Touching Article about Coach John Wooden-Truth!
Summary of eRumor:
A beautifully written column about the great basketball coach John Wooden. It talks about his devotion to his late wife and his commitment to excellence in both athletics and in life.
This article is real. It was written by sports writer Rick Reilly for Sports Illustrated and published on March 14, 2000.
Coach John Wooden is best known for his 27 years as the now legendary basketball coach at UCLA. As the article mentions, his records are numerous and astonishing. His lifetime as a high school and college coach saw him win 81.5 of his games. His records as a college coach include the most consecutive victories (88), 10 NCAA championships, 7 of which were consecutive, 38 consecutive NCAA tournament victories, 8 undefeated PAC-8 championships, and 4 full undefeated seasons. He is also known for his discipline, his integrity, and his commitment to his Christian faith.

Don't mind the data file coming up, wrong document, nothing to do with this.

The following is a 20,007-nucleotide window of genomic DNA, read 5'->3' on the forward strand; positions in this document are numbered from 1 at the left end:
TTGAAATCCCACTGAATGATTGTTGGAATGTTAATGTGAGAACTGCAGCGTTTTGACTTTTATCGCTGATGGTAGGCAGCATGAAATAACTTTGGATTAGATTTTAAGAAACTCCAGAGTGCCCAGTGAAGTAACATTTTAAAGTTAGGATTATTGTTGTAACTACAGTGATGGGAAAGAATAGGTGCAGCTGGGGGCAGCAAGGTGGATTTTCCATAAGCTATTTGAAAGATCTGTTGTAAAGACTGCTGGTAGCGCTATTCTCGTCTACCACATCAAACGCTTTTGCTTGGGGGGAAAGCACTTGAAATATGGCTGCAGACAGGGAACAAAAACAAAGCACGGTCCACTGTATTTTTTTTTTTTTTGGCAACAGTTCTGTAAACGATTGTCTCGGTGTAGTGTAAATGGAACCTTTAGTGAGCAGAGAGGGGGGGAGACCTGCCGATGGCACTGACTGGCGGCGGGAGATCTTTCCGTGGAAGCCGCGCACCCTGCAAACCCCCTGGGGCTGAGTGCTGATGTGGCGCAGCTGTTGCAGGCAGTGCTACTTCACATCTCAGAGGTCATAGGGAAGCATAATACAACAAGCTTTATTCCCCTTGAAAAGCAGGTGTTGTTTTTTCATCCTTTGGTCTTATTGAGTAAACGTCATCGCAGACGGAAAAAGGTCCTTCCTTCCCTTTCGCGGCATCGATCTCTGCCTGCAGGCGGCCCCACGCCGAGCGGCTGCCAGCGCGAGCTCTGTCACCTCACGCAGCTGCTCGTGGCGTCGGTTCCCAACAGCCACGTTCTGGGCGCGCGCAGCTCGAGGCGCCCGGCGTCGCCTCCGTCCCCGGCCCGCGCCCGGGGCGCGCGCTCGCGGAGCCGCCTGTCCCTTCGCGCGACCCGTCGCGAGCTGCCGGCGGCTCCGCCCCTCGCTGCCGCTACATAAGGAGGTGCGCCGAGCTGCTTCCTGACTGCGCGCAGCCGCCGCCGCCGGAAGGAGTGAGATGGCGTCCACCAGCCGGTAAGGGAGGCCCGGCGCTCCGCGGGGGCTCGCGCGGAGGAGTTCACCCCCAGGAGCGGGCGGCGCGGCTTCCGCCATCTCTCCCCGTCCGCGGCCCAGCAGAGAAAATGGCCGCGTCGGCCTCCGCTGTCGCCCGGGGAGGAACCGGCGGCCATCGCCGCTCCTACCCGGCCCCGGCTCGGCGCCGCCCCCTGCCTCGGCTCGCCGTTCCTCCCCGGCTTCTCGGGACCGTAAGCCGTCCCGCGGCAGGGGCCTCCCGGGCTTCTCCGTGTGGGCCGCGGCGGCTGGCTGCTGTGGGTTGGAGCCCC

Last updated 3/30/06
It’s that time of year and worth the read.
Written by a sportswriter …
On the 21st of the month, the best man I know will do what he always does on the 21st of the month. He’ll sit down and pen a love letter to his best girl. He’ll say how much he misses her and loves her and can’t wait to see her again.
Then he’ll fold it once, slide it in a little envelope and walk into
In her memory, he sleeps only on his half of the bed, only on his pillow, only on top of the sheets, never between; with just the old bedspread they shared to keep him warm.
There’s never been a finer man in American sports than John Wooden, or a finer coach. He won 10 NCAA basketball championships at UCLA, the last in 1975. Nobody has ever come within six of him.
He won 88 straight games between January 30, 1971, and January 17, 1974. Nobody has come within 42 since.
So, sometimes, when the Basketball Madness gets to be too much – too many players trying to make Sports Center, too few players trying to make assists, too few coaches willing to be mentors, too many freshmen with out-of-wedlock kids, too few freshmen who will stay in school long enough to become men — I like to go see Coach Wooden.
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